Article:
Tyler Colvin, 1B/OF, Rockies: So what if Colvin had another good game? He still doesn't play enough to matter in Fantasy, right? Um, you might want to check that game long again. Between left field, center field, right field and first base, Colvin has started 14 of the team's last 15 games. Kind of puts that .337 batting average and those 10 homers over his last 26 into perspective, right? With Todd Helton now on the DL with a hip injury -- the kind that could be a deathblow for 38-year-old like him -- Colvin should have even more starts coming his way. He homered 20 times in 358 at-bats for the Cubs in 2010, so the power is certainly legit, and considering he's batting .283 with an .833 OPS away from Coors Field and .304 with an .876 OPS against left-handed (i.e. same-handed) pitchers, his numbers aren't warped by ridiculous splits. He's simply a 26-year-old coming into his own in an extremely favorable hitter's environment. Ignore him no more.

James Shields, SP, Rays: If you've played Fantasy long enough, you've seen the high-end players bounce back from slow starts often enough that you pretty much always expect it to happen. But at some point, patience can become as much of an impediment as impatience, and we've about reached that point with Shields. It's not like he's another Adrian Gonzalez, with a track record so pristine that you have to assume he'll fall in line with it eventually. Remember 2010? It's not like he's another Ian Kennedy, with enough good starts mixed in with the bad that you can't help but still trust in the talent. For Shields, the hits just keep going up and up and up, and we've seen it from him before. Apparently, his stuff is on such a tightrope that if his location is less than perfect, he gets pounded. I'm not suggesting you drop a guy whose name carries so much value, but maybe you shop him and take what you can get.

Norichika Aoki, OF, Brewers: Aoki is a fine role player who can make an unexpected contribution in Fantasy from time to time. At least, that's what his ownership percentage of 39 would have you believe. In actuality, he's pushing every-week status in mixed leagues. Since taking over as the Brewers' regular right fielder on May 21 -- a move made possible by Corey Hart's shift to first base, which was made possible by Mat Gamel's season-ending knee injury -- Aoki is the 16th-highest scoring outfielder in Head-to-Head leagues, fueled by a .292 batting average, four homers, 11 steals and .812 OPS during that stretch. No, he doesn't stand out in any one category, but as is often the case for overlooked players, his on-base ability and extra-base pop fills in the gaps to create a complete player. It's basically what Shane Victorino has done all these years. Aoki may not save your team in a Mike Trout sort of way, but chances are he's better than one of the outfielders you're currently starting.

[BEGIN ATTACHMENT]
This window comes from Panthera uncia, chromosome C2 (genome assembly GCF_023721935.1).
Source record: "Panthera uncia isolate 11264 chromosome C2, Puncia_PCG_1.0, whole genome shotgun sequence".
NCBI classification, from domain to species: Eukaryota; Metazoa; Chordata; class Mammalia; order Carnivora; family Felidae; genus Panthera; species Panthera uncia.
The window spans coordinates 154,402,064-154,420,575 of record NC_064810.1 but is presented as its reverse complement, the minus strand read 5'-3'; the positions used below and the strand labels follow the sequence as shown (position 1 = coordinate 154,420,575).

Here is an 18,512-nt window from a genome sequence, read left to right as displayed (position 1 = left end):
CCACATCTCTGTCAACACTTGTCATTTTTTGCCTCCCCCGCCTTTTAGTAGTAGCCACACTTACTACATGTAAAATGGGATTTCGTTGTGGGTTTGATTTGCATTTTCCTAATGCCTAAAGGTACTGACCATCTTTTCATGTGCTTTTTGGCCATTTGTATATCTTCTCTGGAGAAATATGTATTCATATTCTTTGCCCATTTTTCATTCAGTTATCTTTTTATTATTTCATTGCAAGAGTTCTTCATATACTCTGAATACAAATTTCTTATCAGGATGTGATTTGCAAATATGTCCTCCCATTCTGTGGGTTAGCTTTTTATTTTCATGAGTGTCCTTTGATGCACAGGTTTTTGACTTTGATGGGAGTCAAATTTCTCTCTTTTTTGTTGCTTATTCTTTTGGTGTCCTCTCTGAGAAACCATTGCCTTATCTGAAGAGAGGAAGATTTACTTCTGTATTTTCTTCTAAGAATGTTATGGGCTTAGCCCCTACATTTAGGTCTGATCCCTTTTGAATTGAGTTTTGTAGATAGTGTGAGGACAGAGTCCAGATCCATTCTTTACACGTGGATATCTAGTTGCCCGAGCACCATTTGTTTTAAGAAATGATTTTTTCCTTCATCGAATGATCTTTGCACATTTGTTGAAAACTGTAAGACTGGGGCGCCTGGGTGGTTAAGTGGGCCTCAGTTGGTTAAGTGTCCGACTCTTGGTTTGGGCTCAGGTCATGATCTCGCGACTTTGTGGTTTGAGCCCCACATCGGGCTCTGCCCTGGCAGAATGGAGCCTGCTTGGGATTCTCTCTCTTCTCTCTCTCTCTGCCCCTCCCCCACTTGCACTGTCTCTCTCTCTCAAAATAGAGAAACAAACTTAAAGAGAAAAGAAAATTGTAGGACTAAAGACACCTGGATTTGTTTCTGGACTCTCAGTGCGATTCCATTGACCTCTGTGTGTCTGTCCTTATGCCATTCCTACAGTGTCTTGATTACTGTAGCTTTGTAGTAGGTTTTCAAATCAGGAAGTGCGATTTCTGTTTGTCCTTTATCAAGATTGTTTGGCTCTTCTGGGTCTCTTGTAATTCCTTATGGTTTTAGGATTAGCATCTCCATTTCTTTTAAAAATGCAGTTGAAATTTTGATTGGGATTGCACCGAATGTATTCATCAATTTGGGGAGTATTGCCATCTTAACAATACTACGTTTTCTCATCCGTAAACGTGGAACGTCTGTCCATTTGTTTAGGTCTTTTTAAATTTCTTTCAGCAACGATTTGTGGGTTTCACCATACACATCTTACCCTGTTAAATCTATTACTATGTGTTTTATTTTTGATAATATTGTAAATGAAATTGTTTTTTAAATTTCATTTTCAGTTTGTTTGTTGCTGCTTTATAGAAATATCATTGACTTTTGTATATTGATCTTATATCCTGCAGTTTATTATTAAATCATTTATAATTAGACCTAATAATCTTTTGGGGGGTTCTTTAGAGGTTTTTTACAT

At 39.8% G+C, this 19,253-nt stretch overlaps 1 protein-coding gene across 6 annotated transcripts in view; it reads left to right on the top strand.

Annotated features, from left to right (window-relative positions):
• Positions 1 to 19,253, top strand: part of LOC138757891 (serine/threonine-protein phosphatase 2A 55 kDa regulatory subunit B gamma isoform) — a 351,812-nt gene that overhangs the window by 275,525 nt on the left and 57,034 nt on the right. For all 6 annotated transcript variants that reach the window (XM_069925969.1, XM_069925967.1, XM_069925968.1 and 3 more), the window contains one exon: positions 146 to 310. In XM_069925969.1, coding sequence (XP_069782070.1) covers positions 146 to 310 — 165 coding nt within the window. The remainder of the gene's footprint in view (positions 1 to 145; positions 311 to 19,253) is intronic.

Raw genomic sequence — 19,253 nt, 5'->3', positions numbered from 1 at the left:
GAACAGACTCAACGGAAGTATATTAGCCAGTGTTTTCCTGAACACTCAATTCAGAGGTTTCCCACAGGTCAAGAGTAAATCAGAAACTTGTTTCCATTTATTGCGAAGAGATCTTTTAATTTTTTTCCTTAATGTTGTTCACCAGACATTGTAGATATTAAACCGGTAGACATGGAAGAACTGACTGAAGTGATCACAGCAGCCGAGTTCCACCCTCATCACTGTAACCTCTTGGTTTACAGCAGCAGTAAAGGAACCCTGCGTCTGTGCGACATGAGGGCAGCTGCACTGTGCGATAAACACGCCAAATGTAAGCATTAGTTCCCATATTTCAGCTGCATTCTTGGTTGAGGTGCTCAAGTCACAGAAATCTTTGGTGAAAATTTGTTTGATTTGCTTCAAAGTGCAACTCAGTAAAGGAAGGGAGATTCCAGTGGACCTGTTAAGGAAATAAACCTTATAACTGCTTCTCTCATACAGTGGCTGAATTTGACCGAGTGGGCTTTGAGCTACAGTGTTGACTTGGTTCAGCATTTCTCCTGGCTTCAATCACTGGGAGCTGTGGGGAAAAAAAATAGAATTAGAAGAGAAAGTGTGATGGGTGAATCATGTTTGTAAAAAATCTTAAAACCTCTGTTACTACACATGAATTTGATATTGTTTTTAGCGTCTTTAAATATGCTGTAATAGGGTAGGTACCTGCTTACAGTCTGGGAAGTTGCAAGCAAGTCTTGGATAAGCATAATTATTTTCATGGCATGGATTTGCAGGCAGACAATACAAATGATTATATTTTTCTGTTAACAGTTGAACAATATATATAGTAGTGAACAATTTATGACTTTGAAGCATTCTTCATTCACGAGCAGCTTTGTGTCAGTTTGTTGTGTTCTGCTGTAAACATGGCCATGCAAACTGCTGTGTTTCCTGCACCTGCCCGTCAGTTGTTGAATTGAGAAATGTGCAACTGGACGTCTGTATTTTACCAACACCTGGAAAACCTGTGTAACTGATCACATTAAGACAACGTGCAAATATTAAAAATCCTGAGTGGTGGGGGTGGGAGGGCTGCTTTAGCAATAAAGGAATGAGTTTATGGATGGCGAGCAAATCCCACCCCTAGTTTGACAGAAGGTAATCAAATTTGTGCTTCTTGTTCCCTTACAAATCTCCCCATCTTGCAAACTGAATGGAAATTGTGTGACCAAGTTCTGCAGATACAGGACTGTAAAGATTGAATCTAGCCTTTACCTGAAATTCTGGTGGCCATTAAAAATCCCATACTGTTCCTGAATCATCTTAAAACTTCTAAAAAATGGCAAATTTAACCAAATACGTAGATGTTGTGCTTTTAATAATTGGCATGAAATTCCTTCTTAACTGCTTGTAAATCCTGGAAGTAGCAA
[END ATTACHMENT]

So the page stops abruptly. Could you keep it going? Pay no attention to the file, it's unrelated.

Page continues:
Ubaldo Jimenez, SP, Indians: Oh, that Jimenez ... always teasing us with his high-end arsenal. No, it's not what it once was, but with an average fastball velocity of 92.4 miles per hour, good for 21st among right-handed starters, it's still more than good enough to get the job done. That is, if he throws strikes with it. For a three-start stretch in June, he looked like he had finally figured that part out, walking just three batters en route to a 2.75 ERA. But in his four starts after that, he allowed four walks, four walks, four walks and one walk.. He maintained a low ERA during that stretch, lulling the less-observant into his trap before springing it Saturday by allowing eight earned runs in 2 1/3 innings ... to go along with four walks. In other words, more of the same for Jimenez, who has mostly been a headache in Fantasy since his near Cy Young 2010. He's OK in the right matchups, but he's a marginal type in mixed leagues.

Casey McGehee, 1B/3B, Pirates: Remember when McGehee was regarded as a top-12 third baseman in Fantasy? Ah, those were the days ... way back in 2011. Yes, it was just last year people were drafting him for that purpose, and understandably so. He was coming off a 23-homer, 104-RBI campaign with the Brewers. A down performance last year confined him to a reserve role and eventually reduced him to signing with the Pirates. But those Pirates have been hitting well lately, and their decision to start McGehee has been a big part of it. McGehee initially got hot as a reserve, batting .304 with six homers and an .891 OPS over his last 29 games, but between the corner infield spots, he has now started eight straight. The Pirates' lack of star power gives them little incentive to sit McGehee, which is all the more reason for you to look into him as at least a stopgap option in Fantasy.

Down the line ... A brief update on some of the minor-leaguers who have caught the attention of Fantasy owners

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Matt Harvey, SP, Mets: As unexpected contenders, the Mets have every incentive to fill out their starting rotation with pitchers who are, you know, good. So with Dillon Gee down for the year with a blood clot in his right shoulder, a top prospect like Harvey is actually in the discussion to take his place. In fact, manager Terry Collins called Harvey's Monday start at Triple-A an audition for the opening with the big club on Saturday. Harvey tends to get overshadowed in the Mets system by ace-in-waiting Zack Wheeler, but he's a high-end prospect in his own right, his mid-90s fastball contributing to more than a strikeout per inning at Triple-A. Though his 1.31 WHIP there suggests he won't be an ace right away, he could make a Jarrod Parker-like impact in the second half.

Adam Eaton, OF, Diamondbacks: Perhaps the Diamondbacks wouldn't even be entertaining the possibility of trading Justin Upton if not for Eaton, who has taken the minor-league world by storm with his .381 batting average between Double- and Triple-A. That's not a misprint. It's actually gotten better since his promotion to Reno, where he's hitting .391 in 327 at-bats. He's not just a one-trick pony either. His keen batting eye (.465 on-base percentage between the two stops) and elite base-stealing ability would make him an ideal leadoff hitter for a contender otherwise lacking one, and he even has some pop, as his .537 slugging percentage shows. Even without an Upton trade, the Diamondbacks have to be looking for an excuse to get Eaton in their lineup. NL-only owners should have him tucked away for that day.